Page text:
ELKTON — One of the town’s elk statues was found damaged Tuesday morning, leading Union Hospital officials to place it into storage.
Margie Blystone, chairwoman of the Elkton Arts & Entertainment District, noticed the missing statue that sits at the corner of Bridge and Main streets Thursday evening and posted a message on Facebook searching for info on its whereabouts. It quickly gained attention from other artists and business owners.
“Has anyone seen me? Apparently I have gone astray and don’t know my way back home? If you know where I am, could you let me know? The Elkton Arts community is concerned about my wellbeing!,” read the message from Showcase on Main, a newly opened community theater on Main Street operated by Lee Lewis.
On Friday morning, Kathryn McKinney, spokeswoman for Union Hospital, which owns the property on which statue sits, confirmed that the hospital’s maintenance crew found the elk statue on the ground and damaged when they arrived for renovation work Tuesday.
They placed it into storage until repair work could be done, she said. In its fall, the painted statue reportedly sustained damage to its antlers.
“The elk had been involved in an altercation,” McKinney said. “He has been taken to the vet.”
According to Capt. Joseph Zurolo, spokesman for the Elkton Police Department, there is no reported vandalism case as of Friday regarding the statue, nor is he sure that the damage was the result of vandalism, a malfunction of the statue’s support base, or another reason.
Even if there was, he noted that there are few surveillance cameras that would likely cover that corner, making investigating the damage more difficult.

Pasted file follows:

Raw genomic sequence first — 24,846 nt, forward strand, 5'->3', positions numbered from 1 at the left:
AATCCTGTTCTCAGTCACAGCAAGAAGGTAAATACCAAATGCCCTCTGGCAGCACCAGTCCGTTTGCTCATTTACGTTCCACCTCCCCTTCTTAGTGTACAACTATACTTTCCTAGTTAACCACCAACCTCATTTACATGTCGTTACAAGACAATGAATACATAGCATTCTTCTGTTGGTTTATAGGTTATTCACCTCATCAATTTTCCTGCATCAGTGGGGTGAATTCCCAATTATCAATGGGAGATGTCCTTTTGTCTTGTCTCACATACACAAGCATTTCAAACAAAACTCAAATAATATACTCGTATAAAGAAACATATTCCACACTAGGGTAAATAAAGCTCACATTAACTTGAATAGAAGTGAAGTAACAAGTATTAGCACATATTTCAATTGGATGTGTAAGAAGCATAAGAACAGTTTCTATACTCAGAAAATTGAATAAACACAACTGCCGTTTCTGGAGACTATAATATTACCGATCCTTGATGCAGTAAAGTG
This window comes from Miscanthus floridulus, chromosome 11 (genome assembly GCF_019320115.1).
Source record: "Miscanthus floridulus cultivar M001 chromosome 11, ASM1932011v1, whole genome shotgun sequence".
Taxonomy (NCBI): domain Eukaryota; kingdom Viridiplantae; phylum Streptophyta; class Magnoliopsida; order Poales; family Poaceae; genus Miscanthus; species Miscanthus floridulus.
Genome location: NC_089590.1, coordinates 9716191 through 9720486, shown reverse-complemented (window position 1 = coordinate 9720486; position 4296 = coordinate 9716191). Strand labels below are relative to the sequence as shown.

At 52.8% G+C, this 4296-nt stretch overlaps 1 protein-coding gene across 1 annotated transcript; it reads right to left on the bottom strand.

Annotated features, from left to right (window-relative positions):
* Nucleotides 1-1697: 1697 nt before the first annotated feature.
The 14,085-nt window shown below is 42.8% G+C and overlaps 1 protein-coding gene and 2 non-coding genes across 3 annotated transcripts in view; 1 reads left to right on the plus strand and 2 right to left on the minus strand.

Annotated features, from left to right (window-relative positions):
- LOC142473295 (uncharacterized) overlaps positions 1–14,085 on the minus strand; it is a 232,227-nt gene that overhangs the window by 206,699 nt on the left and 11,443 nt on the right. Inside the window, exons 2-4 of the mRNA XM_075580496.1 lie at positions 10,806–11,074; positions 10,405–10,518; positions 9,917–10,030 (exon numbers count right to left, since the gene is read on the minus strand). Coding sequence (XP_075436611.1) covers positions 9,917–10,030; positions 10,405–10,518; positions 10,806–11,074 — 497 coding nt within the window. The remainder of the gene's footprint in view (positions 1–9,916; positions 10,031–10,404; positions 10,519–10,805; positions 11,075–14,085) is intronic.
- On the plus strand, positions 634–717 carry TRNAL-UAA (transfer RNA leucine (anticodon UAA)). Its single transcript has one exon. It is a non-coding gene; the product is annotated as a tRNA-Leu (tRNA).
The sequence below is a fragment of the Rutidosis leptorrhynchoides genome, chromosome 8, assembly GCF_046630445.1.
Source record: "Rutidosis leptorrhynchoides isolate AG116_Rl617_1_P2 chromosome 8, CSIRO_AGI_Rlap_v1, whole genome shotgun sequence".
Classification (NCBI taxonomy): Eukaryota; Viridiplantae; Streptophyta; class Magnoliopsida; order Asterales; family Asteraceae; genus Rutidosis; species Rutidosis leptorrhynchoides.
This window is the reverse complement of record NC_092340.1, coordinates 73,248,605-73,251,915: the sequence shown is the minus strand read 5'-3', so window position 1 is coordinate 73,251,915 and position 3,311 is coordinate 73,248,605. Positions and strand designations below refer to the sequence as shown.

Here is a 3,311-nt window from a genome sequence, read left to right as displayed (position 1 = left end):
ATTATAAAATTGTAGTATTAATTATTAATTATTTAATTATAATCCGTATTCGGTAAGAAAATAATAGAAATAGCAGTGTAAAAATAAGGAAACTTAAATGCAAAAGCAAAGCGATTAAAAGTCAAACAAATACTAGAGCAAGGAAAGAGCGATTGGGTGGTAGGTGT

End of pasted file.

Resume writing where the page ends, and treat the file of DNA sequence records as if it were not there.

The history of the town’s elk dates back to 2005, when the late Mary Jo Jablonski came up with the idea of auctioning painted sculptures of the town’s mascot to benefit the Elkton Chamber & Alliance. For three years, herds of elk were decorated and sold at auction — sometimes to downtown business owners who proudly displayed them outside their shops and other times to private owners who placed them at their homes.
All 20 of the fiberglass sculptures were created by Fiberglass Farms company in Belfast, Maine.
While many of the elk statues have been moved in the past decade, several continue to reside in downtown Elkton.
The damaged elk at Bridge and Main streets was repainted by Blystone and her daughter in honor of the Elkton Arts & Entertainment District in 2016, and dubbed “Artie.” Meanwhile, other elk can still be found near Elkton Florist at Main and Bow streets and the Cecil County Arts Council just before Main and Church streets.
Vandalism of the elk is not unheard of. The controversial “Gertie” elk, which sported a bikini design from members of the Mad Hatters of Cecil County, was tipped over and ridden by some unruly teens after its installation in 2005. Meanwhile, another elk was also tipped over that year by vandals, according to Cecil Whig records.